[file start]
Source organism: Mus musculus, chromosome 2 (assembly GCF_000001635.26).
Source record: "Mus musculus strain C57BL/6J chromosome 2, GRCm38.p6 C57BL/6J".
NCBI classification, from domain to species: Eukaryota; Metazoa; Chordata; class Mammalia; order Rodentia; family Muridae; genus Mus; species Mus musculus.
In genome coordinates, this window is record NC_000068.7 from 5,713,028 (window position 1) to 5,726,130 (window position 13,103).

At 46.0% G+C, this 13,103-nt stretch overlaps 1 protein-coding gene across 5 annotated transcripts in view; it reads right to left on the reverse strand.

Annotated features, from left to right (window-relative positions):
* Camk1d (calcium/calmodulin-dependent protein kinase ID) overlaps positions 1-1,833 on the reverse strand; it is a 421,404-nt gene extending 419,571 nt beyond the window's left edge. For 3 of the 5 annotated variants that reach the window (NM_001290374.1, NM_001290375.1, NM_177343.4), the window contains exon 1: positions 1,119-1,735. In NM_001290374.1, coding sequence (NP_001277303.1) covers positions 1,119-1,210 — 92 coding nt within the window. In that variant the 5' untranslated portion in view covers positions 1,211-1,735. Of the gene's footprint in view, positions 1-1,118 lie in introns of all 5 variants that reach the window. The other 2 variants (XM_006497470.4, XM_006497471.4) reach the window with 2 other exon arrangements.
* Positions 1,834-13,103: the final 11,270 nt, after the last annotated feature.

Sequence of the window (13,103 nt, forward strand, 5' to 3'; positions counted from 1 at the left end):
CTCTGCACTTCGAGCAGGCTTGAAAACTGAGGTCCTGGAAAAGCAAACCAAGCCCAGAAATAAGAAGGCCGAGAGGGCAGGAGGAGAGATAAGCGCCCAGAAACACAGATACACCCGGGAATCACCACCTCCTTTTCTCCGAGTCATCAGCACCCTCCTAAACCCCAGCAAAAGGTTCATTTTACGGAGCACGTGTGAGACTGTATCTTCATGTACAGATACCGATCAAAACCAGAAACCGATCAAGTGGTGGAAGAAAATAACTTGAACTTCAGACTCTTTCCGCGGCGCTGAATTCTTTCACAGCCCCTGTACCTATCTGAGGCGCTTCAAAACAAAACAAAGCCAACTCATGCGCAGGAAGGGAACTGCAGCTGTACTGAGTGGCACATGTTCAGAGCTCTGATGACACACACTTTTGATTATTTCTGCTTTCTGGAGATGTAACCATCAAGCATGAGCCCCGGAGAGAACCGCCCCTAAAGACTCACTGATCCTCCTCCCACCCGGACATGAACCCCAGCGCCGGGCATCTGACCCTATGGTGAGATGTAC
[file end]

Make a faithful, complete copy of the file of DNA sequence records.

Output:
Source organism: Mus musculus, chromosome 2 (assembly GCF_000001635.26).
Source record: "Mus musculus strain C57BL/6J chromosome 2, GRCm38.p6 C57BL/6J".
NCBI classification, from domain to species: Eukaryota; Metazoa; Chordata; class Mammalia; order Rodentia; family Muridae; genus Mus; species Mus musculus.
In genome coordinates, this window is record NC_000068.7 from 5,713,028 (window position 1) to 5,726,130 (window position 13,103).

At 46.0% G+C, this 13,103-nt stretch overlaps 1 protein-coding gene across 5 annotated transcripts in view; it reads right to left on the reverse strand.

Annotated features, from left to right (window-relative positions):
* Camk1d (calcium/calmodulin-dependent protein kinase ID) overlaps positions 1-1,833 on the reverse strand; it is a 421,404-nt gene extending 419,571 nt beyond the window's left edge. For 3 of the 5 annotated variants that reach the window (NM_001290374.1, NM_001290375.1, NM_177343.4), the window contains exon 1: positions 1,119-1,735. In NM_001290374.1, coding sequence (NP_001277303.1) covers positions 1,119-1,210 — 92 coding nt within the window. In that variant the 5' untranslated portion in view covers positions 1,211-1,735. Of the gene's footprint in view, positions 1-1,118 lie in introns of all 5 variants that reach the window. The other 2 variants (XM_006497470.4, XM_006497471.4) reach the window with 2 other exon arrangements.
* Positions 1,834-13,103: the final 11,270 nt, after the last annotated feature.

Sequence of the window (13,103 nt, forward strand, 5' to 3'; positions counted from 1 at the left end):
CTCTGCACTTCGAGCAGGCTTGAAAACTGAGGTCCTGGAAAAGCAAACCAAGCCCAGAAATAAGAAGGCCGAGAGGGCAGGAGGAGAGATAAGCGCCCAGAAACACAGATACACCCGGGAATCACCACCTCCTTTTCTCCGAGTCATCAGCACCCTCCTAAACCCCAGCAAAAGGTTCATTTTACGGAGCACGTGTGAGACTGTATCTTCATGTACAGATACCGATCAAAACCAGAAACCGATCAAGTGGTGGAAGAAAATAACTTGAACTTCAGACTCTTTCCGCGGCGCTGAATTCTTTCACAGCCCCTGTACCTATCTGAGGCGCTTCAAAACAAAACAAAGCCAACTCATGCGCAGGAAGGGAACTGCAGCTGTACTGAGTGGCACATGTTCAGAGCTCTGATGACACACACTTTTGATTATTTCTGCTTTCTGGAGATGTAACCATCAAGCATGAGCCCCGGAGAGAACCGCCCCTAAAGACTCACTGATCCTCCTCCCACCCGGACATGAACCCCAGCGCCGGGCATCTGACCCTATGGTGAGATGTAC